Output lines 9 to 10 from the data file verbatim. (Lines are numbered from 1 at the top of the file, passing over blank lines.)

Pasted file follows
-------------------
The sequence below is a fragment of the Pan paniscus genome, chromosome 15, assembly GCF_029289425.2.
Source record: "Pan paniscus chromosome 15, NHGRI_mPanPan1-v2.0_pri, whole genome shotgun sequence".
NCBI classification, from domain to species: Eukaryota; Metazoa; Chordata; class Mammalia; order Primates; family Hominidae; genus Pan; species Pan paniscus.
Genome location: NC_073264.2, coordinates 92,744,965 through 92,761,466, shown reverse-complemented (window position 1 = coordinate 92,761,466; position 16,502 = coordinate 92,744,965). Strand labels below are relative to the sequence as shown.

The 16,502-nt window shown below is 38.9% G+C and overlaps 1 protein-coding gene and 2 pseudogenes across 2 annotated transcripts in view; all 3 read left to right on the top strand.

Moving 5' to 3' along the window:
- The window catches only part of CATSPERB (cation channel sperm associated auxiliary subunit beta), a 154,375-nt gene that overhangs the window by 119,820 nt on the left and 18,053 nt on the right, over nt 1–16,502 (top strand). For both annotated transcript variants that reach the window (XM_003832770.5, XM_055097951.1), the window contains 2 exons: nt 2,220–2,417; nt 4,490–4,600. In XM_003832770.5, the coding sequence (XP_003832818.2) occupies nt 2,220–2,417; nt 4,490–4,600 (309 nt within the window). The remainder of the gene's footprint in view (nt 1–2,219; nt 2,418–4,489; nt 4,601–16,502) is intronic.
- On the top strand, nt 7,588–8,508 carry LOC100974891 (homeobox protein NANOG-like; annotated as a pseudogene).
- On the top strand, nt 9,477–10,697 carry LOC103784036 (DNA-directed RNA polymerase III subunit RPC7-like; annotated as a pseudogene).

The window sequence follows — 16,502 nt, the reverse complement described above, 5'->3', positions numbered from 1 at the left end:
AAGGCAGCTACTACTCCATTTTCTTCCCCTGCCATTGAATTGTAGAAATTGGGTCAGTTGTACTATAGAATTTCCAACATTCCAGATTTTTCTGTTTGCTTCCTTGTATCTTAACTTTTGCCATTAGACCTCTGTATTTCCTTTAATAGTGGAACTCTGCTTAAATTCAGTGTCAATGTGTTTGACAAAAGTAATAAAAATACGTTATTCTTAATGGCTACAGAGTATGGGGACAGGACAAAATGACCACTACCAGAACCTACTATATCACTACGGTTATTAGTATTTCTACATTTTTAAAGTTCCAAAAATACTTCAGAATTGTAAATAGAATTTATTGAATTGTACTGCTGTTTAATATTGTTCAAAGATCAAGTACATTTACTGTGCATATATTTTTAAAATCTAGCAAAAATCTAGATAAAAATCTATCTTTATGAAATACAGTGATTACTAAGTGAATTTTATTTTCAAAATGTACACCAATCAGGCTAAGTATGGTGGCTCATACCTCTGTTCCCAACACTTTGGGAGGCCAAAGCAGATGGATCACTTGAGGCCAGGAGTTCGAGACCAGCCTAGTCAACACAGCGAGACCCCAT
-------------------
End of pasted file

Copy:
- On the top strand, nt 9,477–10,697 carry LOC103784036 (DNA-directed RNA polymerase III subunit RPC7-like; annotated as a pseudogene).

The window sequence follows — 16,502 nt, the reverse complement described above, 5'->3', positions numbered from 1 at the left end: